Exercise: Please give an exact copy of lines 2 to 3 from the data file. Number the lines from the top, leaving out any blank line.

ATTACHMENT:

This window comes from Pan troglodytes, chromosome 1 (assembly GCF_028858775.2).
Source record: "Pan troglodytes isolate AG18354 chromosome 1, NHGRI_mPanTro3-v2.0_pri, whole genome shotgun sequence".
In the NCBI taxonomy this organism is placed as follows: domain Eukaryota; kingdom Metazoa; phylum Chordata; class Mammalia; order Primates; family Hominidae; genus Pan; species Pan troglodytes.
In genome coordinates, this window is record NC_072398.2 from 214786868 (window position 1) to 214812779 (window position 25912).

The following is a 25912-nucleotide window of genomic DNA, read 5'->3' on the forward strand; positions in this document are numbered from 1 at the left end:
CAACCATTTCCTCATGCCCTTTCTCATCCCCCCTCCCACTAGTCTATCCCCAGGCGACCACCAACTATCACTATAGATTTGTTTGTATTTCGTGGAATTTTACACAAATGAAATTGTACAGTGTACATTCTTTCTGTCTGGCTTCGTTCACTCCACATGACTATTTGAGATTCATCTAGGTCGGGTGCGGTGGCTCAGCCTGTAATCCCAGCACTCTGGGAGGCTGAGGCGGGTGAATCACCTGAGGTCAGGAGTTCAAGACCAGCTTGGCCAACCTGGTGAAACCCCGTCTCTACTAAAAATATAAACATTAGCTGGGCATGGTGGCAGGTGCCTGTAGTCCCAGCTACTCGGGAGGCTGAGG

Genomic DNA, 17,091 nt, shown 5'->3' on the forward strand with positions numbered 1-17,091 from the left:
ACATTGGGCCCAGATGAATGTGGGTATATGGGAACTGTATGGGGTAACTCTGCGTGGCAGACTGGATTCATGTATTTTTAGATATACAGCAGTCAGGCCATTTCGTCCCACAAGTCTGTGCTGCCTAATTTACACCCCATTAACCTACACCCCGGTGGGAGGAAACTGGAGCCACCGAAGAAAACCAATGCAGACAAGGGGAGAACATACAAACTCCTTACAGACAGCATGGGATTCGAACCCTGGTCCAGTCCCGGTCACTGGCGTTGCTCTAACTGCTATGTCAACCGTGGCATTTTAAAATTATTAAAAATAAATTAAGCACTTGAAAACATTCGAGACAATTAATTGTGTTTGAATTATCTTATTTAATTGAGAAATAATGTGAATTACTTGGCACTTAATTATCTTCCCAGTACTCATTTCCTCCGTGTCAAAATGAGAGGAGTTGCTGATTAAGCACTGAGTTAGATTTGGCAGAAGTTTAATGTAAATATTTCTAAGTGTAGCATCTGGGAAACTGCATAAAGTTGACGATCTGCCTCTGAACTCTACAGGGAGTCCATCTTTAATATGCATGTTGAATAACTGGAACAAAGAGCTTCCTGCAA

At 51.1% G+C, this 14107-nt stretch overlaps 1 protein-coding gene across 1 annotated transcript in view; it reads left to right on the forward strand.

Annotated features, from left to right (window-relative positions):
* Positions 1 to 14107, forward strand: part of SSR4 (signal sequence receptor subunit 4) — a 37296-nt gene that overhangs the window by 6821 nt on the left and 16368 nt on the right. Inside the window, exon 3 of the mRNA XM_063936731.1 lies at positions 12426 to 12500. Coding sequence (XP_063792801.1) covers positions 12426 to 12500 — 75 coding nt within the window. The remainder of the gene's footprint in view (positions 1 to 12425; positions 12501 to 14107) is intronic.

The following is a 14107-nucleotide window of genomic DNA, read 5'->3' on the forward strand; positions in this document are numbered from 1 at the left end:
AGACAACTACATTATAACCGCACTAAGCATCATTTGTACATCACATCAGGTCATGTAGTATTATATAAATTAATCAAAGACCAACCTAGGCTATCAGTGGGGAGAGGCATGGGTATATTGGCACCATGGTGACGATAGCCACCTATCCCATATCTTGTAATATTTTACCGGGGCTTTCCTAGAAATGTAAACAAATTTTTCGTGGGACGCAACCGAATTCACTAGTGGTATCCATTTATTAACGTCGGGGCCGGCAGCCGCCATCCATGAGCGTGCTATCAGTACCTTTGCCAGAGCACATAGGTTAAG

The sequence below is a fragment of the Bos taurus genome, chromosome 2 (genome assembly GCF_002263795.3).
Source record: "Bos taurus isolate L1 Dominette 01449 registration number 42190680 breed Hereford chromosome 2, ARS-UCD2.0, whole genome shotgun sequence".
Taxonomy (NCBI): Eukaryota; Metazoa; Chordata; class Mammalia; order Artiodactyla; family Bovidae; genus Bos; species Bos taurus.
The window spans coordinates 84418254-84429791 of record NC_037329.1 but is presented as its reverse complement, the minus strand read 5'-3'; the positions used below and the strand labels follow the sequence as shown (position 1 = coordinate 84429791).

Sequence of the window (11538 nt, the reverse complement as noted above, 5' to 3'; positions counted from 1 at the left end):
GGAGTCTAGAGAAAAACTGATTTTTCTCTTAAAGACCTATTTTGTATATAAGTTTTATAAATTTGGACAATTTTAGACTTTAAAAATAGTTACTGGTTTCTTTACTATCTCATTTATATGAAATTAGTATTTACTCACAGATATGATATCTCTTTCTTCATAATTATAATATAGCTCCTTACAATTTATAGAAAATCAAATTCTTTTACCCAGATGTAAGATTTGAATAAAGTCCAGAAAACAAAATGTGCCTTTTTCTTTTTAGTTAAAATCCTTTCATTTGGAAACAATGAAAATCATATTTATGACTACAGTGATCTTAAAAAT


Source record: "Pan troglodytes isolate AG18354 chromosome 1, NHGRI_mPanTro3-v2.0_pri, whole genome shotgun sequence".
In the NCBI taxonomy this organism is placed as follows: domain Eukaryota; kingdom Metazoa; phylum Chordata; class Mammalia; order Primates; family Hominidae; genus Pan; species Pan troglodytes.